I make an effort not to bitch and complain excessively here. Snark and mockery? Sure. But self-indulgent whining? Not terribly productive or interesting. But we’ll make an exception today because this is my blog and I’ll cry if I want to.
This week has been oddly difficult for me and after tracing back where it’s all coming from it seems to come down to this: my routine has been thrown off. Ed has been gone this week for work, taking my car with him as well as my ability to sleep since a certain dog who shall remain Molly likes to wake me at random intervals when he’s gone. And apparently it’s a quick leap to “Everything is fucked” when my little systems start to break down. And then I feel like a useless idiot incapable of rolling with basic life stuff, which feeds into a delightful cycle of feeling crappy, being paralyzed by self-doubt and loathing, and then feeling even worse about uncompleted tasks or the inability to make decisions.
It’s become obvious to me in the last year that control and routine keep me sane. To be clear: I don’t have to touch a doorknob eight times before I leave the house or necessarily care what anyone else is doing. I’m not that far gone. Being able to organize my day and make time for myself means I’m better-equipped to be there for others. But lately something as simple as a change in my running routine (Oh yeah: I’m running again. It’s actually helping to keep the crazy in check, if you can believe that.) or a spontaneous dinner invitation which requires me to reorganize my mental to do list sets off a sequence of negativity in my brain that I can’t seem to fully quiet. “You’re a bad friend for not making plans.” “You’re a bad wife for not keeping the house spotless.” “You’re a bad daughter for not checking in with and visiting your family.” Normally diving in and tackling whatever is hanging over my head – or even just completing something simple to give that sense of accomplishment that then propels me forward to take on the big stuff – helps pull me out of the funk, but anything other than sitting under the covers binge-watching episodes of Brooklyn Nine-Nine sounds too overwhelming.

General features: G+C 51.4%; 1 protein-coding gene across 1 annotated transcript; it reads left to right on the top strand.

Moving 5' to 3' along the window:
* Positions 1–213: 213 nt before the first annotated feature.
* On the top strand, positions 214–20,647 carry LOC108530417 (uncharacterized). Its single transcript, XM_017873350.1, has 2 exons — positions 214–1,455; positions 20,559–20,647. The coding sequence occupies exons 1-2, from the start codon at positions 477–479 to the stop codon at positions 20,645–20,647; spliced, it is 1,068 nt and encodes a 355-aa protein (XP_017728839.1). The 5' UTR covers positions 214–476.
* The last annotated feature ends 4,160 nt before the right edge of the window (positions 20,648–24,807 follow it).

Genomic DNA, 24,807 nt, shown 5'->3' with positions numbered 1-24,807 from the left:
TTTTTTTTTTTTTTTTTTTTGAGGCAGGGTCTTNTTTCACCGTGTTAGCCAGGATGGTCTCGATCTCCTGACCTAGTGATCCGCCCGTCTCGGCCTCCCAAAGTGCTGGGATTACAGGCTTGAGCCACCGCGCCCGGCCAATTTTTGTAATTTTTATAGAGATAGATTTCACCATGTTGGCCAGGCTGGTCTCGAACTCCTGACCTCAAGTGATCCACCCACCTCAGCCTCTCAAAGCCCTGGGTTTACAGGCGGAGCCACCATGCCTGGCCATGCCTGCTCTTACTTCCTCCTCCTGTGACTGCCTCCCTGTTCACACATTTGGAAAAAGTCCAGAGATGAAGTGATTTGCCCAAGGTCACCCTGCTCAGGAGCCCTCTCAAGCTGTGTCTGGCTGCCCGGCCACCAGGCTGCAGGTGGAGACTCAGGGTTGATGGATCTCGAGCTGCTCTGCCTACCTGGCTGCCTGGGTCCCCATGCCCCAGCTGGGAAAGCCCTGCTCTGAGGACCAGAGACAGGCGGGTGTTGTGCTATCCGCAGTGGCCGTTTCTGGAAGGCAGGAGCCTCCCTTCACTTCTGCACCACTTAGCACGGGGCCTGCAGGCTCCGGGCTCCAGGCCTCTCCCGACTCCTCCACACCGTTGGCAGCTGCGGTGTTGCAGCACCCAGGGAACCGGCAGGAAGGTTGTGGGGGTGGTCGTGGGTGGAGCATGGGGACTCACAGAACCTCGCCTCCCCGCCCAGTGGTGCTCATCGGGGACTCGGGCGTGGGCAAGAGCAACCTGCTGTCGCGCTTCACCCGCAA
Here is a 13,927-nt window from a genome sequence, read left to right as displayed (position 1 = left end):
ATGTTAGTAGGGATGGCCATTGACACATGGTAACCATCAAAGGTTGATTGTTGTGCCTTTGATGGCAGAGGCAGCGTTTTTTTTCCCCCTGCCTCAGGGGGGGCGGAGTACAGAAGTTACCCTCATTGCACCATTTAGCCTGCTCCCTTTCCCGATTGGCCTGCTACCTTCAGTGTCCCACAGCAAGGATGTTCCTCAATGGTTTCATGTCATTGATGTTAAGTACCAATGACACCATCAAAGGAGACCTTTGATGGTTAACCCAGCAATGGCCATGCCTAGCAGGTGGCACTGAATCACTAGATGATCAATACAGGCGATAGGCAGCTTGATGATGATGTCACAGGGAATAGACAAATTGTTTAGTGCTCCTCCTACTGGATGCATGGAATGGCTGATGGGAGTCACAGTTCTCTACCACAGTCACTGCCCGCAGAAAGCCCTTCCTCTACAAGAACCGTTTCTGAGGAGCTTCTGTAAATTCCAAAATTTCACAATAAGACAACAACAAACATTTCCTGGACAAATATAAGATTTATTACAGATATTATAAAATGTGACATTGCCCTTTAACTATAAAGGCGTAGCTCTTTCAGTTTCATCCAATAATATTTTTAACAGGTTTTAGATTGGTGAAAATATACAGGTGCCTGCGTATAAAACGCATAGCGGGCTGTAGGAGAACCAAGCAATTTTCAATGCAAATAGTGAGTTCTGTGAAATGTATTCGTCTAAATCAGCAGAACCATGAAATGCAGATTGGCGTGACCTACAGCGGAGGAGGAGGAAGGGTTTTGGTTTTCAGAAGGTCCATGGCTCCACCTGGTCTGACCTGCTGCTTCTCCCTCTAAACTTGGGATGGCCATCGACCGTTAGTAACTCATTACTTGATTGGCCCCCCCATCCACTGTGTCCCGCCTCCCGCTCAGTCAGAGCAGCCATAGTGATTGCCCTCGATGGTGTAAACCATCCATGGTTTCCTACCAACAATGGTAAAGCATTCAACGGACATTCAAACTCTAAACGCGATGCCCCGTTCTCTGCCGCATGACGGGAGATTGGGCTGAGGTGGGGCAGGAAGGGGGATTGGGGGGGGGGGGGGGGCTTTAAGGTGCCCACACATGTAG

Adding to the general crankiness: every person I work with has been recently/is currently incredibly ill and yet still coming in to work while fully contagious THEN taking a few days off to rest. Working in what sounds like a tuberculosis ward is not exactly pleasant, and then you add in the extra work I’m taking on to compensate for their absences (not to mention client complaints since I am expected to cover for at least three other people at a time, which means one person doing the work of four = shit’s not happening as fast as they’d like) and it’s the routine/control issues with a side order of resentment and frustration. Plus, no one laughed my Doc Holliday joke (too soon?) and that’s just disappointing.
There’s a lot of positive change and transition in our not-too-distant future, but it’s requiring a lot of focus, money, and time. The list of things to do seems daunting and Sisyphean in nature, which isn’t helping my little freakout. Some of it’s out of our hands, which is scary and unsettling (see aforementioned desire for control). Logically I know it will all work out; as with almost anything worthwhile it will require some patience and a can-do attitude. But emotionally? To say that I’m feeling adrift would be accurate.
And of course I know this will pass. Ed will be home soon and things will recalibrate. At the very least, I’ll get some sleep and if there’s any cliche that has proven to be true it’s that everything looks better after a good rest. At least, that’s what I’m banking on.